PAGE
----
A $150,000 reward for the capture of two inmates who escaped a Southern California prison in January will be divided among four people, including two Target employees and a homeless man, the Orange County Board of Supervisors decided Tuesday.
Two Rosemead Target employees, a van owner who reported his vehicle stolen and a homeless man from San Francisco will all get a share of the reward. The Target employees, Hazel Javier and Jeffrey Arana, will be awarded $15,000 each, and Armando Damian, the stolen van owner, will receive $20,000.
Matthew Hay-Chapman, a 55-year-old homeless man who recognized escaped inmates Hossein Nayeri and Jonathan Tieu and followed them into a McDonald's, will be awarded the majority of the bounty: $100,000.
Chapman flagged down officers who were on duty on Jan. 30 and reported seeing the two prisoners. Shortly after, San Francisco police were able to find and capture Nayeri, who was wanted on charges of kidnap and torture, after a brief chase. They then tracked down Tieu, who was imprisoned in Santa Ana on murder charges, as he was hiding in the white van nearby.
Chapman told the San Francisco Chronicle on Feb. 2 that he hoped to use the reward money to help his children and his grandchildren, who are in foster care in Oregon.
"I had a duty to help bring these individuals back into custody," Chapman said in a voicemail to Supervisor Todd Spitzer.
The Target employees tipped off police after spotting Nayeri and the third escaped inmate, Bac Duong, buying cellphones at their store in Rosemead. Their information helped investigators track down the cellphone numbers the escapees were using and find Damian, who provided police with additional information.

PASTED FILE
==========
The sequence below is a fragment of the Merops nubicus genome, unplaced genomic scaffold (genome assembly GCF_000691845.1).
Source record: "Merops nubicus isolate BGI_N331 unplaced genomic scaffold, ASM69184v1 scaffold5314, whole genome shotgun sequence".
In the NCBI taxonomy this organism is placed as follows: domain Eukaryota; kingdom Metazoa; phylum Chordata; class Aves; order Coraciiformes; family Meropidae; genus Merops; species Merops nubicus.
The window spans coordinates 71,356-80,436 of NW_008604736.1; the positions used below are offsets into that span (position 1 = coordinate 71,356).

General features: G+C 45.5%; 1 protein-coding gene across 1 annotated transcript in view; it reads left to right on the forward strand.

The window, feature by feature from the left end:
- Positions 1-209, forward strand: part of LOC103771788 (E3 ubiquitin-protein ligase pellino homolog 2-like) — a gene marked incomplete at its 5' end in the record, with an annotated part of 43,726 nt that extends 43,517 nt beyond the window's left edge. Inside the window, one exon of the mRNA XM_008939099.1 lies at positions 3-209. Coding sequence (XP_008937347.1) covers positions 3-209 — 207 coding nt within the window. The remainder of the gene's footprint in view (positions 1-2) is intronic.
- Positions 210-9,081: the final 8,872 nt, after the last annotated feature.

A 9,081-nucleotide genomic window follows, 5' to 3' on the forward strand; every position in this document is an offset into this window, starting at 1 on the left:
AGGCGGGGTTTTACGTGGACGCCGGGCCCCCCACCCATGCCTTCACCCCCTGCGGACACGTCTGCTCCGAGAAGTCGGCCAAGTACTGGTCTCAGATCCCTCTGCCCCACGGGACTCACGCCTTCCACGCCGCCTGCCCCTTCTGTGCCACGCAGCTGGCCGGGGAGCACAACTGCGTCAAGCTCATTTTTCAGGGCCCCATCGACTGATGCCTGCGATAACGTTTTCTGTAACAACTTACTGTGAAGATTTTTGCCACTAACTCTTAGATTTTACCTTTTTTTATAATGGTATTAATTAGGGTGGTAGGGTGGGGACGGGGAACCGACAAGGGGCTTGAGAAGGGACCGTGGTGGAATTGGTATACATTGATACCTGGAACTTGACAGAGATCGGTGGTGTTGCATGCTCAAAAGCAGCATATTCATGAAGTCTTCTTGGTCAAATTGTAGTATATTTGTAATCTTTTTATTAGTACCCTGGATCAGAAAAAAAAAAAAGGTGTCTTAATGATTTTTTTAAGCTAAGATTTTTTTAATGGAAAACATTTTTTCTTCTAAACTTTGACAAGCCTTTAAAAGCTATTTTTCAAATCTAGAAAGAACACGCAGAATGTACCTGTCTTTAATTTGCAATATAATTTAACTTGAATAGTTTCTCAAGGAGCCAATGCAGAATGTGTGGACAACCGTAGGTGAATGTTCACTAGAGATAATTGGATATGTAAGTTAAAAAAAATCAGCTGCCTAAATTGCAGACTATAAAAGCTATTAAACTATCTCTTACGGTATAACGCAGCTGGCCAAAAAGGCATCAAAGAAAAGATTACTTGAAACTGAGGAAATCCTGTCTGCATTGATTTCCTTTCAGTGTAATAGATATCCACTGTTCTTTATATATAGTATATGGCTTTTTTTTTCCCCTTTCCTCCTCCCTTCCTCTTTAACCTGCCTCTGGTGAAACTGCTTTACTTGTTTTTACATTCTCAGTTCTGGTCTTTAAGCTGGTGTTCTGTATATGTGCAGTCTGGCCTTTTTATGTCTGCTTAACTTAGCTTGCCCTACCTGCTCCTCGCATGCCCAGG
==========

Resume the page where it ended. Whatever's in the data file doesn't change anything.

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One man involved in the case, taxi driver Long Ma, was not named as one of the reward recipients. The driver was integral to the capture of the fugitives, his attorney said at the board of supervisors meeting on Tuesday.
Ma was taken hostage by the three inmates and forced to drive all over California.
"In the interest of justice and basic fairness, we ask that the Orange County Board of Supervisors reconsider and ... award Mr. Ma his share of the reward," said his attorney, Hoang Tu. "Not because he is a victim, but because [of] ... the instrumental role he played in the capture of these dangerous fugitives."
Spitzer responded, saying that giving Ma a cash reward would be an unlawful gift of public funds, though he is "morally deserving."
Ma, who has not gone back to work since being taken hostage, intends to fight the board's decision not to allocate him a portion of the reward, Tu said.
Editor's Note: An earlier version of this story stated that the reward was $200,000. The Board of Supervisors approved a $150,000 reward, and the other $50,000 was offered by the US Marshals Service and the FBI. That portion has not yet been allocated.